Shelley’s

The One remains, the Many change and pass

is perfect. Likewise, Fitzgerald’s translation of Khayyam’s

The Moving finger writes and having writ moves on

Poetry is usually either free form or rather strict. I write the occasional sonnet and never exceed the selected format.

I had a friend who wrote poetry where word placement was as important as choice and often he would have a single word three quarters of the way along the line and the rest was empty space.

Many years ago, I was involved with a poem by committee that was a parody of Idylls of the King - one thousand couplets.

What you might have is a series of related poems that have their own scheme and rhythm.

I agree with Cyn - you need someone to read it and tell you if it works. Does it flow naturally? Might it be twelve separate poems that might stand better by themselves?

Altering meter is often helpful in avoiding a stilted sound and feel, but such alterations are normally a small percentage of the whole.

With the exception of the poem by committee (nine cantos long), I find poetry is something that I must write in one sitting. I write it, get all the lines down and then come back later with a more critical eye.

Poetry is designed to be heard, so I read it aloud and listen. If it works well and flows, is beautiful, concise and says what I think it says, I forgive the small error of scansion and move on.

In one ballad I wrote, it came to me while I was cleaning the barn. I knew I needed to keep it, so chanted it to myself until I could get home to pen and paper.

If you like what you hear when you read your verse, be satisfied. If you wish to reach an audience, have someone read it and listen to their feedback. Don’t make changes you disagree with - it is your work, not theirs.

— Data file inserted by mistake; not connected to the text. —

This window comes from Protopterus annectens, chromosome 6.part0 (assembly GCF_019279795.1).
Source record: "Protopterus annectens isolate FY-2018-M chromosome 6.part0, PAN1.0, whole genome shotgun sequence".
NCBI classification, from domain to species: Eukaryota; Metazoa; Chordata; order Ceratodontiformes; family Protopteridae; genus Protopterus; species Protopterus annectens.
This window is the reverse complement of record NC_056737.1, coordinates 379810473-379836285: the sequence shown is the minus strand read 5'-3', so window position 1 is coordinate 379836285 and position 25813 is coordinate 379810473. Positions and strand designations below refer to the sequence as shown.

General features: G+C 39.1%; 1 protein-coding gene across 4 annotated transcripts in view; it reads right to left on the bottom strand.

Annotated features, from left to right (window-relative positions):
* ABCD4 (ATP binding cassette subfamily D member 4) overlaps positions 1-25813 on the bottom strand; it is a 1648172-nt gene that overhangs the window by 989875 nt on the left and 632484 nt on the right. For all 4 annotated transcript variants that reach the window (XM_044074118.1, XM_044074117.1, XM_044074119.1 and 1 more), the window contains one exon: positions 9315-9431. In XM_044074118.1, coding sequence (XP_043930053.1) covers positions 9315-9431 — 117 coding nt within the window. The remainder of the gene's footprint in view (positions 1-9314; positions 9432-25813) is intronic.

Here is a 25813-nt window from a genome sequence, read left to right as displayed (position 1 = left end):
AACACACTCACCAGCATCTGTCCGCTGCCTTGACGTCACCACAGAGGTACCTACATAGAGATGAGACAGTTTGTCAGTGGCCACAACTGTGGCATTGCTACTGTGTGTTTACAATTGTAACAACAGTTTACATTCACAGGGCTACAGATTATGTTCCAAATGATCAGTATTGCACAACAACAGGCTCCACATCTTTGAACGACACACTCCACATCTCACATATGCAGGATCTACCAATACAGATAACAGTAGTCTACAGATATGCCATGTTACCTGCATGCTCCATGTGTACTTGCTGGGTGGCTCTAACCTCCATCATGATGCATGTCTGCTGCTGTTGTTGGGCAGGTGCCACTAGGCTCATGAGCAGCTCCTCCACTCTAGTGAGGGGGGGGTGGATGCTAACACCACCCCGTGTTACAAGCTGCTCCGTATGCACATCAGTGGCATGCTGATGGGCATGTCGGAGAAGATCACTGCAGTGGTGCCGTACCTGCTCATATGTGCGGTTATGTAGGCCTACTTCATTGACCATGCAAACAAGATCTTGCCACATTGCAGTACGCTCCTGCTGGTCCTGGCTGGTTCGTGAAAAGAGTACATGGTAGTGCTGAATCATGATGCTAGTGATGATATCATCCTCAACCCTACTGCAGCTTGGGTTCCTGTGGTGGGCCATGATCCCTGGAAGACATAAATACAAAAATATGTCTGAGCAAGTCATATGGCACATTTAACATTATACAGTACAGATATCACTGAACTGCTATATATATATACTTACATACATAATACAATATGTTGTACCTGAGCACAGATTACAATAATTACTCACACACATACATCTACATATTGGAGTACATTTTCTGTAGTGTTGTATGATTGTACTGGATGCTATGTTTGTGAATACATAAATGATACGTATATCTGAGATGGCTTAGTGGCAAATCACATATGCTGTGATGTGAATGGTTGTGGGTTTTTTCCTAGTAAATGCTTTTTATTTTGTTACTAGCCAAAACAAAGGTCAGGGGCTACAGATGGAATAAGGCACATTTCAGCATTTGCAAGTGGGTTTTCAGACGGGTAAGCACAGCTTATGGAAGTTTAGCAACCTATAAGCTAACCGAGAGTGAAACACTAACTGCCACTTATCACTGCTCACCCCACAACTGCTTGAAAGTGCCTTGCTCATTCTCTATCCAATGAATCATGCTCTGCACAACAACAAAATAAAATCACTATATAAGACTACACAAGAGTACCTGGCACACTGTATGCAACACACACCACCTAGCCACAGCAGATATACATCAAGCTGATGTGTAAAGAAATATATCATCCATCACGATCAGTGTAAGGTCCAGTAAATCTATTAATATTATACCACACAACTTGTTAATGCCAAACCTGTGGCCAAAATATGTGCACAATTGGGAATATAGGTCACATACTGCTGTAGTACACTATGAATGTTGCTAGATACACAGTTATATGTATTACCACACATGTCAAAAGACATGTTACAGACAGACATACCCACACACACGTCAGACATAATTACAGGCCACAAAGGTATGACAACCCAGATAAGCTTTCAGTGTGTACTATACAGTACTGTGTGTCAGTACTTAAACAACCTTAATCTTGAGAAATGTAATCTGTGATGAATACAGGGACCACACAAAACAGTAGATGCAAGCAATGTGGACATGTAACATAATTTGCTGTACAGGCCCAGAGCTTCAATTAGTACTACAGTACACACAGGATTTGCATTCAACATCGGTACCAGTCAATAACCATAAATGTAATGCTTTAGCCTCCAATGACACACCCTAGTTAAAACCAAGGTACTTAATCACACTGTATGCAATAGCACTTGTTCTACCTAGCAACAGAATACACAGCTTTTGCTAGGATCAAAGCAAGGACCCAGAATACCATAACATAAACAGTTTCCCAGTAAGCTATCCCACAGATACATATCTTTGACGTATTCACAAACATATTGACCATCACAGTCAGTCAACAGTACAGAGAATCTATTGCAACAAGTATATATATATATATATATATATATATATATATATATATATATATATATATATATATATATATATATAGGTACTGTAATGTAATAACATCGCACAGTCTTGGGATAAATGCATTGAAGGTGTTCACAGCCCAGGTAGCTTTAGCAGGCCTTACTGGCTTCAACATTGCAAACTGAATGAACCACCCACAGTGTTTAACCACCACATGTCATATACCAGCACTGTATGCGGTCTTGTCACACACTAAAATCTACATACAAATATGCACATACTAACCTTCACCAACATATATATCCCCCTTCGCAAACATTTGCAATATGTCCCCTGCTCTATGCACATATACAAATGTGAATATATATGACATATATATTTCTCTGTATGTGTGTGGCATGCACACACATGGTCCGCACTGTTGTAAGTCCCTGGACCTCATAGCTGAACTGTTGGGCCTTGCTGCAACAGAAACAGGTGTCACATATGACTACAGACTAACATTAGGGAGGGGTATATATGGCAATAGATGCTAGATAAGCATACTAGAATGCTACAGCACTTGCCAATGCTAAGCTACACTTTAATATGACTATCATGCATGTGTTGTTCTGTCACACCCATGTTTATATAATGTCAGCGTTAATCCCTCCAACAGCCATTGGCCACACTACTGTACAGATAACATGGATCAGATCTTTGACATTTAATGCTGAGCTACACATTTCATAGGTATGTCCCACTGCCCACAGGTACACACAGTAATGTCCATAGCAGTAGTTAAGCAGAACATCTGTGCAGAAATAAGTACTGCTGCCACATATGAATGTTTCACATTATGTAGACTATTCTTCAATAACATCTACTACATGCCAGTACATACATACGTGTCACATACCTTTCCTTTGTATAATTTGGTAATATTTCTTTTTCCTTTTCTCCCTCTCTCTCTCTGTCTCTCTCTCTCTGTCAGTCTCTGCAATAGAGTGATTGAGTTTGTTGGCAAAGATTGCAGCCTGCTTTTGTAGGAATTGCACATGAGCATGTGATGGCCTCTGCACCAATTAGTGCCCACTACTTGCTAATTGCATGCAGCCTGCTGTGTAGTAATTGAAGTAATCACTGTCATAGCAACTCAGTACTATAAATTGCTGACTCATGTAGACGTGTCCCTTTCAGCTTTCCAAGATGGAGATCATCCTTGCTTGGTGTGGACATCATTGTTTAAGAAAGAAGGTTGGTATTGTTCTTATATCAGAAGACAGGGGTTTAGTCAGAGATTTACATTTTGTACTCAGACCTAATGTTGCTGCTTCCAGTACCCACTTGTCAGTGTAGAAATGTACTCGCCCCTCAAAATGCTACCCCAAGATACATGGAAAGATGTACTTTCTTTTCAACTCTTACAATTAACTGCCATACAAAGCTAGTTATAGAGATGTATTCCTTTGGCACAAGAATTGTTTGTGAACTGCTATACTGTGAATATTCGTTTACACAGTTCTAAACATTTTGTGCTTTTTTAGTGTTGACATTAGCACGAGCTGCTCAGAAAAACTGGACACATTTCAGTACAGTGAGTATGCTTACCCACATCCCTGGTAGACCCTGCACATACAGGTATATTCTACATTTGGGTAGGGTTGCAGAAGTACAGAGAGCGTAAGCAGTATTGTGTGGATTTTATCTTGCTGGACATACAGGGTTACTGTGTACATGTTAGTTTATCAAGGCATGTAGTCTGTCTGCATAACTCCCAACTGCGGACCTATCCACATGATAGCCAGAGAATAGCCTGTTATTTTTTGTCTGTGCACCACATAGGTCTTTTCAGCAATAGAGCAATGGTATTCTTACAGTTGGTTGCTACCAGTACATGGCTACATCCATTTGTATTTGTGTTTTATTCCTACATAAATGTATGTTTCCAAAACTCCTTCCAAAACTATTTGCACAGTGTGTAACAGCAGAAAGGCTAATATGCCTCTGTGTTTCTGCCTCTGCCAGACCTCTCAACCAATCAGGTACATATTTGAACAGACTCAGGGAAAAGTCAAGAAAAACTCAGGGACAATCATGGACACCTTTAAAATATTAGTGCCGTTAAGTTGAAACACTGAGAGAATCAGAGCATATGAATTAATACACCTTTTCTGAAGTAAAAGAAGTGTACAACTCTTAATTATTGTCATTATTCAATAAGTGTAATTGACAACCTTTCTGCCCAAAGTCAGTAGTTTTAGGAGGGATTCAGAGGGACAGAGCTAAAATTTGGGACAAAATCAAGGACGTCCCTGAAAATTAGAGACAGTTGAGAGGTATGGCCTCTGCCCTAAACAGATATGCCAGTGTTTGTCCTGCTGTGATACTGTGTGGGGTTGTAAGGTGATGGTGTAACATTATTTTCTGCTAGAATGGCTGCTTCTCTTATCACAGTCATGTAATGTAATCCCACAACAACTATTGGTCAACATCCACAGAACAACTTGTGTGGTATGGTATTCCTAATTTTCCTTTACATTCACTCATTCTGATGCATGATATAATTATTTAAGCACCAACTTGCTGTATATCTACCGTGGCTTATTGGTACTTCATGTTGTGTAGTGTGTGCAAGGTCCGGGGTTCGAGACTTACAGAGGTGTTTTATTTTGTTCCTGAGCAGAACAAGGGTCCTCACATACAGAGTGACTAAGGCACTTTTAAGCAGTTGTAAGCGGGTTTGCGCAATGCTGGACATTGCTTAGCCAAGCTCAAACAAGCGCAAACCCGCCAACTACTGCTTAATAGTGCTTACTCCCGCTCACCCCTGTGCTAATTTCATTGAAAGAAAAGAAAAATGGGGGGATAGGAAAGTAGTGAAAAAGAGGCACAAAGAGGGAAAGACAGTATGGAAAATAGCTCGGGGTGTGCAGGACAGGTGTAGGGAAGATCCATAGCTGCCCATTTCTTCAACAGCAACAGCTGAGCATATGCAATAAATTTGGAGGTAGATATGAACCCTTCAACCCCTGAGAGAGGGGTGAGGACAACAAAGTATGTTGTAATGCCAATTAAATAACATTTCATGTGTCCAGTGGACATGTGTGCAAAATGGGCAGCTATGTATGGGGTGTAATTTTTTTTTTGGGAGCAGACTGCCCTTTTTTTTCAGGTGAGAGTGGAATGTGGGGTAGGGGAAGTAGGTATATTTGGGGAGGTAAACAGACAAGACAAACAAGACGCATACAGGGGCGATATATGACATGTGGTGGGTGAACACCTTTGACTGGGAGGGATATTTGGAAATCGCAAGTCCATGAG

Blake once said he never wrote poetry, he took divine dictation. His choice to have a creative spelling of Tyger was perfect. Quintessential Blake, simple words that are placed with perfection to create something profound and beautiful.

If you over edit your poem, you might kill it. Be careful.

This might be juvenlia - I know that much of my poetry will never leave the drawer, but it lead to more interesting pieces and served the purpose of instruction.

I learned what my poetic voice is and have learned that while I can sit down to work on my novel, poetry must wait until it speaks.

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Older poems were typically written in strict formats with set expectations for meter and rhyme. If you are writing in one of those forms, then departing from its expectations counts as a "mistake" by those standards.

Conversely, modern poetry is most often written in free verse, which more closely resembles ordinary speech, and where rhymes and regular rhythms are rare. If you are writing free verse, then conspicuous rhymes and rhythms might be considered a defect by those standards.

With all that said, a hybrid form, with constantly evolving rhymes and rhythms, is not unprecedented. One of my favorite poems, "my father moved through dooms of love" (e.e. cummings), shifts between unrhymed, rhymed and slant rhymed lines, and varies its generally regular meter for emphasis and to add tension. It is a challenge to do well, and may not suit the tastes of either strict form or free verse purists, but all good art takes risks. Your task then becomes to make sure the shifts actually serve the poem, and don't just come across as laziness, carelessness or lack of skill. There's nothing wrong with making the reader work, but the more work, the bigger had better be the payoff.